"It's very important for African football and incredible that something like this has only happened once before," said Orji Okwonkwo after the semi-final win over Mexico, an athletic and pacy, yet also well-organised and incisive performance that epitomised Nigeria's run to glory.
Surprise packages on the podium
Despite going into tournament as African U-17 champions, and their counterparts having stormed to the last four of the FIFA U-20 World Cup just months earlier, Mali's exploits nevertheless caused a stir.
"It is the first time Mali have reached the final. We can be very proud," enthused their coach, Baye Ba, on the back of a campaign in which his side turned heads thanks to their combination of attacking flair, ruthlessness and defensive solidity.
"Not many teams reach second place. Our goal is to have a senior team who can win, so we will continue our work.
Everything is installed in our youth programmes so that we can reach another final in the future,"
There was another surprise on the last step of the podium. Belgium took bronze despite being the only of the semi-finalists who didn't win their group and being less fancied than other European participants, among whom France and Germany both shone before being knocked out in the Round of 16.
Red Devils coach Bob Browaeys was delighted with his team's success: "We've achieved something unique. We finished fourth at Mexico 1986 and the 2008 Olympics, so this is our first medal. It's an amazing moment for us."
Mexico among the other wave-makers
Mexico justified their billing as contenders by impressing en route to the semi-finals for the third consecutive edition. El Tri may have fallen short in the end, but they certainly made a mark on the pitch, topping one of the toughest groups and playing their part in two of the most thrilling encounters: their semi against Nigeria and the play-off for third place against Belgium.
Other countries who caught the eye included Costa Rica, Ecuador and Croatia, who each advanced to the quarter-finals playing a decidedly different brand offootball. Brazil were also beaten quarter-finalists, but bowed out after failing to hit the heights.
Russia, Australia, New Zealand and Korea DPR, meanwhile, earned themselves some credit by qualifying for the Round of 16, as did hosts Chile, who were cheered off the pitch despite being hammered by Mexico at this stage. On the other hand, England, Paraguay and Argentina all disappointed, failing to make it out of their group. It was a particularly sobering experience for La Albiceleste, who finished bottom of the pile for the first time at this level.
Players to watch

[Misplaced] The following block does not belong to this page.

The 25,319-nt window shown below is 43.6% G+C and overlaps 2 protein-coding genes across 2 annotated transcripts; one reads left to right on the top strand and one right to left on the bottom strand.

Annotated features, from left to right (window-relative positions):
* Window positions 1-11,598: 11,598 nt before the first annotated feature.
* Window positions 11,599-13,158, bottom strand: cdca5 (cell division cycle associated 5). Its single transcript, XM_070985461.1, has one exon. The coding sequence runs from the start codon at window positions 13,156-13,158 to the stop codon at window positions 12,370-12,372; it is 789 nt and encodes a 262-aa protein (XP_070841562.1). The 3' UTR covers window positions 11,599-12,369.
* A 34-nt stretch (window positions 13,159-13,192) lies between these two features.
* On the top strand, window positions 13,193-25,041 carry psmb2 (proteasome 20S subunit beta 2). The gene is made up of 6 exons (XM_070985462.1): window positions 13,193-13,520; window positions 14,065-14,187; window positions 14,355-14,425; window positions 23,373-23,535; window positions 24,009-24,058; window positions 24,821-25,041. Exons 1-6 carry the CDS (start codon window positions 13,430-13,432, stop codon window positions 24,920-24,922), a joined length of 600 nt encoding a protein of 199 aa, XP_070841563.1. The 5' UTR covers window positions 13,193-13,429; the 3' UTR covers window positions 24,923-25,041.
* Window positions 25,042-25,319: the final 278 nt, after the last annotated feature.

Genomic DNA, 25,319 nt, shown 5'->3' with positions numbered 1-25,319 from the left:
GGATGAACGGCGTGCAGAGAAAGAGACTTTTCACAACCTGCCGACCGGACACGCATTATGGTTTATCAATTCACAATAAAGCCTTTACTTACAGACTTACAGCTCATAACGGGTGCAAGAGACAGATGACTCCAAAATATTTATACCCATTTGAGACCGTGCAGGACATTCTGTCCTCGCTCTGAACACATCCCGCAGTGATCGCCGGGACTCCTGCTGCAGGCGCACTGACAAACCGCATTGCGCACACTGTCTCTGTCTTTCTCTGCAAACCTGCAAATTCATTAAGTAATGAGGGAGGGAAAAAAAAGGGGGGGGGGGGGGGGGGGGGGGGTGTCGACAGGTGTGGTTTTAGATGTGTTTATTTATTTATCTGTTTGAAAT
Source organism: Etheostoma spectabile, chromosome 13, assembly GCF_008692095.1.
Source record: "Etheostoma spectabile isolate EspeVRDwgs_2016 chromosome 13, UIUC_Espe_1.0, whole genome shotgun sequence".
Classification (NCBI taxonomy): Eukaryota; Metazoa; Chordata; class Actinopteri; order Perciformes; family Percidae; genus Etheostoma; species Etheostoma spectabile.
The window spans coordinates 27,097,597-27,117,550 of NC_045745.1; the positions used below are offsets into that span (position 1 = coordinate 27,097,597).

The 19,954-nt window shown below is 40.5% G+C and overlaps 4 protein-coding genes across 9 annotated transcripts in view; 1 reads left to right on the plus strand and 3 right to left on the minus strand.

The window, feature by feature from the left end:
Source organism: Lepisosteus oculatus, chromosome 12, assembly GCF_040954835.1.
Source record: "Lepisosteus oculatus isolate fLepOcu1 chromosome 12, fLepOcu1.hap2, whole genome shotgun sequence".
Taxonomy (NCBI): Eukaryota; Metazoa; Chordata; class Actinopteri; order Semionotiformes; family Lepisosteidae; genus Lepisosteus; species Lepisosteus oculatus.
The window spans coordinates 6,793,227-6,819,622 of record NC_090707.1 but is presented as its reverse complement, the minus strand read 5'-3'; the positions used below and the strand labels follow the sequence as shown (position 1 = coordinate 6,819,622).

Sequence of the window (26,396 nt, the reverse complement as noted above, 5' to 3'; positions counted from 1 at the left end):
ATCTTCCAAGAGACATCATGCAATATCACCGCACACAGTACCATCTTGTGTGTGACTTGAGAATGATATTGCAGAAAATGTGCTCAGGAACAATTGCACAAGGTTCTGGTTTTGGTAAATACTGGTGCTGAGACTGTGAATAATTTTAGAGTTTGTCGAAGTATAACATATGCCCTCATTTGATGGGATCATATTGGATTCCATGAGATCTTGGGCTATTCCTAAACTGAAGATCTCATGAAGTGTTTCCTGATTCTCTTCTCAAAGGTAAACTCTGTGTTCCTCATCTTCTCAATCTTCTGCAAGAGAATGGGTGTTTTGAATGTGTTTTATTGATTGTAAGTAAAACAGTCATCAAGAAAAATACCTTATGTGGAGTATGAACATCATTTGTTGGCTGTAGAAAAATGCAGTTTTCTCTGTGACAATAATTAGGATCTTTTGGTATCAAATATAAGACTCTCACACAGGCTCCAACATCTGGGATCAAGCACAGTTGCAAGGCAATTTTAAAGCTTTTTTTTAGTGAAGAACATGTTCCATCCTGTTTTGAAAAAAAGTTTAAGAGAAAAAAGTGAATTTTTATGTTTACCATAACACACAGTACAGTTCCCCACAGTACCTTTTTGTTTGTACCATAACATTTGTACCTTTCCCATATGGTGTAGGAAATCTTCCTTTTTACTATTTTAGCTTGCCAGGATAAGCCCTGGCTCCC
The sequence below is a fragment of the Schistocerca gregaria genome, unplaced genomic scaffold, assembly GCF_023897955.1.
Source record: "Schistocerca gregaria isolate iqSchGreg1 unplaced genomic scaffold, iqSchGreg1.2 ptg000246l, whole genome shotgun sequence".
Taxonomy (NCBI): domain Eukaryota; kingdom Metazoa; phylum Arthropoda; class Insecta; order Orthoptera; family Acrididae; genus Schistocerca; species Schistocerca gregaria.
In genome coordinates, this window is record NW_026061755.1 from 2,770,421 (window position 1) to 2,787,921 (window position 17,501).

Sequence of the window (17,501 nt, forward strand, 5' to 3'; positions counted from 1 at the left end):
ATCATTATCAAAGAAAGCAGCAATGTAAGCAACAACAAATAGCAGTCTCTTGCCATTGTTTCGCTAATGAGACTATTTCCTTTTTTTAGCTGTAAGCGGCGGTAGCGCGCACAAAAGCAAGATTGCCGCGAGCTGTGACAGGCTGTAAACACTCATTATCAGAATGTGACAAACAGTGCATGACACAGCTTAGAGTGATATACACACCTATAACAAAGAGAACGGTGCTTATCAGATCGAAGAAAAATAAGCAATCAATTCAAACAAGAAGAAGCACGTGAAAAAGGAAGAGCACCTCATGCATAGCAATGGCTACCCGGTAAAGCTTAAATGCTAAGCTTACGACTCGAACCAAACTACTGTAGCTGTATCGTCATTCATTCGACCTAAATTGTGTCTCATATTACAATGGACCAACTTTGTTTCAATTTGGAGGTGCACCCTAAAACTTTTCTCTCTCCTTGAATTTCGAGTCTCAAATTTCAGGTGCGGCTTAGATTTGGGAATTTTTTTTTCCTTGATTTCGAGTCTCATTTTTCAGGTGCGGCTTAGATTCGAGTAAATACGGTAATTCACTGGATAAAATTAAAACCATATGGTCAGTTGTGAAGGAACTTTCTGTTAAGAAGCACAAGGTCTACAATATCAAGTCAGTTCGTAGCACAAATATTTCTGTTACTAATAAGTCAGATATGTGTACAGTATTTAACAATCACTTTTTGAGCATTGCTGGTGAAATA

While Nwakali and Osimhen claimed most of the plaudits and headlines for champions Nigeria, they were ably assisted by midfield livewires Samuel Chukwueze and Kingsley Michael. Goalkeeper Samuel Diarra and Aly Malle starred for Mali, taking home the adidas Golden Glove and Bronze Ball respectively, while Sidiki Maiga and Boubacar Traore also garnered rave reviews for the runners-up.
Belgium defender Wout Faes brought to mind David Luiz and not only due to his mop of curly hair, but for his assured performances and leadership. Dante Rigo proved equally influential for the Belgians in central midfield, an area of the pitch in which Mexican duo Pablo Lopez and Alan Cervantes showcased their skill and intelligence.
Besides Nwakali, there were several other playmakers who did the iconic No10 shirt justice. Chief among them were South Korea's Lee Seungwoo, Ecuador's Yeison Guerrero, Chile's Marcelo Allende, USA's Christian Pulisic, Croatia's Nikola Moro and France's Timothe Cognat. Other starlets who had tongues wagging were German striker Johannes Eggestein, the adidas Silver Boot winner, and his compatriot Felix Passlack, a winger; Ecuadorian full-back Pervis Estupinan; Mexican centre-half Francisco Venegas; French forward Nicolas Janvier and Brazilian midfield maestro Lincoln.
The legacy of Chile 2015
Two activities were carried out as part of FIFA's Legacy Programme to make the most of the buzz generated by the tournament. The first was a regional seminar for youth coaches in Vina del Mar, which brought together 24 tacticians from all over South America. The participants, who included household names such as Venezuelan Richard Paez, Uruguayan Fabian Coito and Peruvian Juan Jose Ore, split into different groups to analyse the games from Group A in a workshop that combined theoretical and practical approaches.
Later on during the competition, the facilities at the La Araucana Park sports complex, in the south-east of Santiago, played host to a Grassroots Festival. This event was attended by 240 boys and girls aged six to 12, drawn from 14 different clubs across Chile, as well as by 30 coaches, who ran exercises to cap off a training course organised in the capital to coincide with the big party.